Meanwhile, the Court of Appeal saw decisions handed down in two immigration cases. In Secretary of State for the Home Department v JS (Uganda)  EWCA Civ 1670, the court examined the protections against refoulement (the forcible return of refugees or asylum seekers to a country where they are liable to be subjected to persecution) afforded to foreign criminals, previously granted refugee status linked to that of a family member, who are now subject to deportation orders. JS received clearance to enter the UK aged 17 to join his mother who had been granted indefinite leave to remain due to a well-founded fear of persecution. The Home Secretary had sought to deport him following his conviction for rape in 2013, which JS opposed on Article 3 and 8 grounds.
The Court of Appeal allowed the Secretary of State’s appeal against previous judgements setting aside his deportation order, and remitted the matter back to the First-Tier Tribunal to consider. However, a cross appeal by JS was also allowed, with the Court ruling that the Upper Tribunal’s position that Article 3 considerations were ‘immaterial’ was incorrect.
In addition, in Secretary of State for the Home Department v KN (DRC)  EWCA Civ 1665 the Secretary of State challenged the decision of the Upper Tribunal that the decision to revoke the respondent’s refugee status was incompatible with the UK’s obligations under the 1951 Refugee Convention. KN was granted refugee status after his father fled the Mobutu regime but became subject to automatic deportation under s.32 of the UK Borders Act 2017 after he was convicted of conspiracy to rob. The individual is in a relationship with a British citizen with whom he has two children. The case hinged on interpretation of Article 1C(5) of the Refugee Convention which states:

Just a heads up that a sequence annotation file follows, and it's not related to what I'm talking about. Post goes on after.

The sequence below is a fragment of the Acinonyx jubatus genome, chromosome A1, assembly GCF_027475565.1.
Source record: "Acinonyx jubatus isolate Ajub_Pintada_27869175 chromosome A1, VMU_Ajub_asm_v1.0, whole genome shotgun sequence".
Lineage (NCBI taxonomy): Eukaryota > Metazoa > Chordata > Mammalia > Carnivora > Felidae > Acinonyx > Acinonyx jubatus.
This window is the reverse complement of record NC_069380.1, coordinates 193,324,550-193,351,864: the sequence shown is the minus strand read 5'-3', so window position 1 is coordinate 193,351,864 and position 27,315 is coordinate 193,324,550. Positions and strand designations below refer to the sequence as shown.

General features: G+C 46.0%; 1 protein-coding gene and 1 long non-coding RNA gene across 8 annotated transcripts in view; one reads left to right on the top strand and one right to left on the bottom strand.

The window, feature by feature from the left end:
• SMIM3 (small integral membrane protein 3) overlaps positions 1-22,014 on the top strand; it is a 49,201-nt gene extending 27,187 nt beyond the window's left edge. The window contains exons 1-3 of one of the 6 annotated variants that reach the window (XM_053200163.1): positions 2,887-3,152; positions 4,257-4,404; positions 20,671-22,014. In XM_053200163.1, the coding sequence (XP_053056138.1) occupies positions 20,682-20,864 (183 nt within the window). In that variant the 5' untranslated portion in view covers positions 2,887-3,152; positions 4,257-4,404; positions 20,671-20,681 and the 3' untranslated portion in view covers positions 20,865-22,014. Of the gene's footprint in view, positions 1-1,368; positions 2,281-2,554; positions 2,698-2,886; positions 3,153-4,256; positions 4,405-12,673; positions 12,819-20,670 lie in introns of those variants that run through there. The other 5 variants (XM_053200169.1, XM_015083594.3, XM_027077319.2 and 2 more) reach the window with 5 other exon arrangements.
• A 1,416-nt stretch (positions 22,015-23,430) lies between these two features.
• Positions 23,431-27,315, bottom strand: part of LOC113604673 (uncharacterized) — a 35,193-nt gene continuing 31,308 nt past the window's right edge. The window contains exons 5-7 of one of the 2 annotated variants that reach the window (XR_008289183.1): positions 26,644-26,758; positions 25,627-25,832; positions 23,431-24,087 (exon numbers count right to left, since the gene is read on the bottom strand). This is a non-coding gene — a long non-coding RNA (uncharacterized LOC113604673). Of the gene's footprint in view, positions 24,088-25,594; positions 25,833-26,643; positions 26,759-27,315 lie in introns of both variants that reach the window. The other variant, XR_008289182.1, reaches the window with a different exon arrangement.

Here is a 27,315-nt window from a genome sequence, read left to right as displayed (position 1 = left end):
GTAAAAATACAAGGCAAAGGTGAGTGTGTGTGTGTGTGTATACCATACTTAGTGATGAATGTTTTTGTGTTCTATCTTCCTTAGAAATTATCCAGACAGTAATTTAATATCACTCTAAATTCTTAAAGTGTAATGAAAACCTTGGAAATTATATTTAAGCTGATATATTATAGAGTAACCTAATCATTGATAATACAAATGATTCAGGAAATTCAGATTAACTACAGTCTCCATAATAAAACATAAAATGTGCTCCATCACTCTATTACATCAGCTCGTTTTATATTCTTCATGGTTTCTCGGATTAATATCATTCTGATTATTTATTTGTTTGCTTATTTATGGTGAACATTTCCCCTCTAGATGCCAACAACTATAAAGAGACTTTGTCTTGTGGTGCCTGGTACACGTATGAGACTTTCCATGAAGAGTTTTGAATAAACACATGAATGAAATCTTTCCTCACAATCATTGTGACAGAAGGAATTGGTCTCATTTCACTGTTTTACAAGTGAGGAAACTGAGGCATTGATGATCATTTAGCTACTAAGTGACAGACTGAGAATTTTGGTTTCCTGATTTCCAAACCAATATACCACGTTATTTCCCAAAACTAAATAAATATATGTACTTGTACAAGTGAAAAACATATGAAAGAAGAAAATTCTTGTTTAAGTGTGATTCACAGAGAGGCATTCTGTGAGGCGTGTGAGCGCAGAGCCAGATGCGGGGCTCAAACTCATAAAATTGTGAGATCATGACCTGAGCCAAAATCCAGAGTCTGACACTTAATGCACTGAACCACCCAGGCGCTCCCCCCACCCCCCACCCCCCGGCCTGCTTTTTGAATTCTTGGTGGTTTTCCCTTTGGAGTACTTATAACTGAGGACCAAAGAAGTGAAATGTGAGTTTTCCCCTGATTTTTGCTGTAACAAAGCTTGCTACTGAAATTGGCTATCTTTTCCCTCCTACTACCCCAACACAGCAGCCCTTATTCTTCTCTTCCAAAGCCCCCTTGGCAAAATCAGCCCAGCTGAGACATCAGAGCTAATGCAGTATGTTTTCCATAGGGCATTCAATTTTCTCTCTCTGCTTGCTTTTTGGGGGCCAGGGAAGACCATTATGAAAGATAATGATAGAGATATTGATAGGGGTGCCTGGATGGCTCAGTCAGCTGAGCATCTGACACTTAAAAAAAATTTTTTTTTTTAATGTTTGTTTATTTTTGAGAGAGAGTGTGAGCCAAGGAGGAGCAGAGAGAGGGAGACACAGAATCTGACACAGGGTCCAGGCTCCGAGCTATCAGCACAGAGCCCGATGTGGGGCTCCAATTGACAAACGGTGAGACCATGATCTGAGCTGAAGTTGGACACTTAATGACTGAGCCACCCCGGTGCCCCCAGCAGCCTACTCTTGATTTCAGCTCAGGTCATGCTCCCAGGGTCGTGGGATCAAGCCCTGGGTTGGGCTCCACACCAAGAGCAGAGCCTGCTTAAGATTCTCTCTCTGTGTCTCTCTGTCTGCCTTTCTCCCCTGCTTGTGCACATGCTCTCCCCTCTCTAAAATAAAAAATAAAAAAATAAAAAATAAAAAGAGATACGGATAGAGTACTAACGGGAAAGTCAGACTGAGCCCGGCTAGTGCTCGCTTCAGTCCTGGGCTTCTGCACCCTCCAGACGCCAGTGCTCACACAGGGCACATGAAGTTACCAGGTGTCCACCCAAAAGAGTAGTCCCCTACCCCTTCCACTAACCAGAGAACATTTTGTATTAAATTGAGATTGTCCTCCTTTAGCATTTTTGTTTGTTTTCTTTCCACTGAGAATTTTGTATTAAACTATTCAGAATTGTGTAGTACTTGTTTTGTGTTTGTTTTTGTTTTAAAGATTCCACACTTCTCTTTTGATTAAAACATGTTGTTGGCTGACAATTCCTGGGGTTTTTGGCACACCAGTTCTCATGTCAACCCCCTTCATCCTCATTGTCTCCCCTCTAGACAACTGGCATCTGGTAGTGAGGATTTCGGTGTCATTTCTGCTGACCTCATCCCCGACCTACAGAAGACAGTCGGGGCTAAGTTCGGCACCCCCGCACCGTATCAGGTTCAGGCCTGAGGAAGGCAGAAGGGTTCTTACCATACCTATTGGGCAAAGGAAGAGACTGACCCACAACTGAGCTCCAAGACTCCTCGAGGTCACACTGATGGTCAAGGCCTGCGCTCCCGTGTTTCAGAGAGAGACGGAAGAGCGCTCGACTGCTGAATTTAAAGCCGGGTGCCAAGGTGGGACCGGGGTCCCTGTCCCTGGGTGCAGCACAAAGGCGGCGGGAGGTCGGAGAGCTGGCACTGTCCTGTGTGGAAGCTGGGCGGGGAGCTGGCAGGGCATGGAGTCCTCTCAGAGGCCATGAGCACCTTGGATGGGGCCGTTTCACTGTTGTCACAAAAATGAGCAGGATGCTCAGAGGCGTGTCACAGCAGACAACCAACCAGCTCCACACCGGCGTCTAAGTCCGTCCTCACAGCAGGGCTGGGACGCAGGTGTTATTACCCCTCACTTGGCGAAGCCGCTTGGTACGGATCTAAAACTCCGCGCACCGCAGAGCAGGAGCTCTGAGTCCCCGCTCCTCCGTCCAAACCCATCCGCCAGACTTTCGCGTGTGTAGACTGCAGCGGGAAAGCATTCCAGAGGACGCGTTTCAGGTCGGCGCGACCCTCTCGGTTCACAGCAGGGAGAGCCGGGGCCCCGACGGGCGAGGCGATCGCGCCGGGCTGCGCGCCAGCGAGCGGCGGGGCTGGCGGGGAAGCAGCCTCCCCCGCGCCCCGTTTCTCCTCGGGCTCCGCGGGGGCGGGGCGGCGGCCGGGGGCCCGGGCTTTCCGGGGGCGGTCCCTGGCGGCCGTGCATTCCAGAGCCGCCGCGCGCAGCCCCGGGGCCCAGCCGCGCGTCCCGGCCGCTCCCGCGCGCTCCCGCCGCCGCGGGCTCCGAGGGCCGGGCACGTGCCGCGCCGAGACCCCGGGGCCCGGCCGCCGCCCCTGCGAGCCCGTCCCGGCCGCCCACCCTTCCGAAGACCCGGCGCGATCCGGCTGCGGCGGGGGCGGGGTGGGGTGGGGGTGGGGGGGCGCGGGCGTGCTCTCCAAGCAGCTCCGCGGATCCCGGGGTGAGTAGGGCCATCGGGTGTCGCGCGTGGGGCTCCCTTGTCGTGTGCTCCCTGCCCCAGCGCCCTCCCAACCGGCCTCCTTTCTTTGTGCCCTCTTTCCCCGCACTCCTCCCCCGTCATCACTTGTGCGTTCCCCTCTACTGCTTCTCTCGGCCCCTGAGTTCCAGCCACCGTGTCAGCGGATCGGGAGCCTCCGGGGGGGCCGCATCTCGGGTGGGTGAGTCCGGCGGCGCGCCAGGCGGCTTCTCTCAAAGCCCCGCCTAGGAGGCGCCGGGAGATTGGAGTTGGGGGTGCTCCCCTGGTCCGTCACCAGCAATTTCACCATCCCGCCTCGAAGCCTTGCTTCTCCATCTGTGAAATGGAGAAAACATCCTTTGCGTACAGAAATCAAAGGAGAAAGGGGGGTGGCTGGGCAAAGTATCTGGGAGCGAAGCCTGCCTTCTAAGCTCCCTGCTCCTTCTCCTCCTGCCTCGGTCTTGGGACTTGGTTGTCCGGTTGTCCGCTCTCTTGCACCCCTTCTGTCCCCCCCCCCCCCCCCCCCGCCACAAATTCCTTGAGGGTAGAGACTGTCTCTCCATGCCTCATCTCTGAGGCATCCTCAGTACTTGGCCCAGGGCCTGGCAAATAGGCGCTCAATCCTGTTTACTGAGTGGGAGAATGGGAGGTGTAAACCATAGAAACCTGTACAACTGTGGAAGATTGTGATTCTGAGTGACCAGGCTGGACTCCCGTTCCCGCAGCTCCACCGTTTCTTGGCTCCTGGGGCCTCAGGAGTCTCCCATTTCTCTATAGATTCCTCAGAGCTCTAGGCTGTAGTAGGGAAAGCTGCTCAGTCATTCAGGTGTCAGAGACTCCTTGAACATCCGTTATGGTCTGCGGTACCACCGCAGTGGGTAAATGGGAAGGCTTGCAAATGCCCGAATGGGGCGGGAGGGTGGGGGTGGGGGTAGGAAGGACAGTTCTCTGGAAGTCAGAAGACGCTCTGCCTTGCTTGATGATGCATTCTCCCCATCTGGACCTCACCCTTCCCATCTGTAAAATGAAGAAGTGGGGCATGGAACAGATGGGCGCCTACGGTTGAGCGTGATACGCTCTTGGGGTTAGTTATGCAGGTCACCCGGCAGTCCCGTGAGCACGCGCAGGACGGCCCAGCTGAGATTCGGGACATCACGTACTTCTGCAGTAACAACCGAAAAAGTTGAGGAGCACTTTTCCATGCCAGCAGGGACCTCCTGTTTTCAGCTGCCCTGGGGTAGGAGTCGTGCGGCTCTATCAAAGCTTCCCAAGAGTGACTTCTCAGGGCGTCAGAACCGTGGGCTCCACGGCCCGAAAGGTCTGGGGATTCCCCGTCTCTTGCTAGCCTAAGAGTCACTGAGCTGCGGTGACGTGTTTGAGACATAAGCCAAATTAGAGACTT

This Convention shall cease to apply… if
(5) He can no longer, because the circumstances in connection with which he has been recognised as a refugee have ceased to exist, continue to refuse to avail himself of the protection of the country of his nationality.
The Court of Appeal accepted the Secretary of State’s submissions that the Upper Tribunal had interpreted this provision too narrowly, ruling that the case should be remitted back to the Upper Tribunal for a full consideration of the individual’s circumstances in relation to Article 1C(5).
Lastly, the week also saw Labour MP Chris Williamson’s appeal against the decision of the party to recently re-suspend him on allegations of anti-semitism – Williamson MP v Formby  EWHC 2639 (QB). The court ruled the party was entitled to behave as it has, and its ongoing internal disciplinary proceedings continue.
On the UK Human Rights Blog…
- Joanna Curtis considers the interplay between holocaust denial in parliamentary proceedings and freedom of speech.
- Henry Tuffnell discusses the High Court’s ruling on reforms to women’s pension age
- Dr Thomas L Muinzer discusses the case of State of Netherlands v. Urgenda
On Law Pod UK :
- Rosalind English and Charlotte Gilmartin discuss “what is a ‘mother’ in law?”